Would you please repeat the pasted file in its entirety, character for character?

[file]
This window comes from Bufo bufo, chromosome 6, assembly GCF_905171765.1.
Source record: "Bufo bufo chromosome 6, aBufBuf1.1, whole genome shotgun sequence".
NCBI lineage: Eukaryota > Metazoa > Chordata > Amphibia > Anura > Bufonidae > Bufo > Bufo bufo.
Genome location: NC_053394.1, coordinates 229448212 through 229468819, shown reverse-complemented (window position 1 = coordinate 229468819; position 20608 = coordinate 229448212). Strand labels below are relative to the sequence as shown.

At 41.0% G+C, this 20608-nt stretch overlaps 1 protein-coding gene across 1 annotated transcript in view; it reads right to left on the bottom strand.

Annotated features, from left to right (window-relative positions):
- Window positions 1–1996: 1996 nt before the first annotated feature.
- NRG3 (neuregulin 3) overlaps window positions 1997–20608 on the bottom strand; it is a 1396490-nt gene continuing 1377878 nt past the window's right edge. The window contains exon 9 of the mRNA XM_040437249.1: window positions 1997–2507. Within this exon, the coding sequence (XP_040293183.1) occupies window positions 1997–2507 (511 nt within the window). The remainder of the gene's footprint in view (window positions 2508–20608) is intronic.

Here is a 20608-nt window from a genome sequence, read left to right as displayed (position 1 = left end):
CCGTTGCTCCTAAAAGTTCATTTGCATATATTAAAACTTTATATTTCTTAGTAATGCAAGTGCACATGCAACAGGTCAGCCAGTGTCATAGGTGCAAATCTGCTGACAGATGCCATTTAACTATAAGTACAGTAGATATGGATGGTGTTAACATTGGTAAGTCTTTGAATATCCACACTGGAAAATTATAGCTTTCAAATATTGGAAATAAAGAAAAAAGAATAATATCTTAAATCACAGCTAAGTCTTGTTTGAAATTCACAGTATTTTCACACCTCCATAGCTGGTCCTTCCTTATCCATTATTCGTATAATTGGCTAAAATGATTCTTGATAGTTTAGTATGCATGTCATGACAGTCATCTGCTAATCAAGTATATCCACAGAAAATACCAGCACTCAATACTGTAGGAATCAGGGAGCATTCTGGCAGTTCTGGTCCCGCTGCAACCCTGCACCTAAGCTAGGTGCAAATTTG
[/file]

This window comes from Bufo bufo, chromosome 6, assembly GCF_905171765.1.
Source record: "Bufo bufo chromosome 6, aBufBuf1.1, whole genome shotgun sequence".
NCBI lineage: Eukaryota > Metazoa > Chordata > Amphibia > Anura > Bufonidae > Bufo > Bufo bufo.
Genome location: NC_053394.1, coordinates 229448212 through 229468819, shown reverse-complemented (window position 1 = coordinate 229468819; position 20608 = coordinate 229448212). Strand labels below are relative to the sequence as shown.

At 41.0% G+C, this 20608-nt stretch overlaps 1 protein-coding gene across 1 annotated transcript in view; it reads right to left on the bottom strand.

Annotated features, from left to right (window-relative positions):
- Window positions 1–1996: 1996 nt before the first annotated feature.
- NRG3 (neuregulin 3) overlaps window positions 1997–20608 on the bottom strand; it is a 1396490-nt gene continuing 1377878 nt past the window's right edge. The window contains exon 9 of the mRNA XM_040437249.1: window positions 1997–2507. Within this exon, the coding sequence (XP_040293183.1) occupies window positions 1997–2507 (511 nt within the window). The remainder of the gene's footprint in view (window positions 2508–20608) is intronic.

Here is a 20608-nt window from a genome sequence, read left to right as displayed (position 1 = left end):
CCGTTGCTCCTAAAAGTTCATTTGCATATATTAAAACTTTATATTTCTTAGTAATGCAAGTGCACATGCAACAGGTCAGCCAGTGTCATAGGTGCAAATCTGCTGACAGATGCCATTTAACTATAAGTACAGTAGATATGGATGGTGTTAACATTGGTAAGTCTTTGAATATCCACACTGGAAAATTATAGCTTTCAAATATTGGAAATAAAGAAAAAAGAATAATATCTTAAATCACAGCTAAGTCTTGTTTGAAATTCACAGTATTTTCACACCTCCATAGCTGGTCCTTCCTTATCCATTATTCGTATAATTGGCTAAAATGATTCTTGATAGTTTAGTATGCATGTCATGACAGTCATCTGCTAATCAAGTATATCCACAGAAAATACCAGCACTCAATACTGTAGGAATCAGGGAGCATTCTGGCAGTTCTGGTCCCGCTGCAACCCTGCACCTAAGCTAGGTGCAAATTTG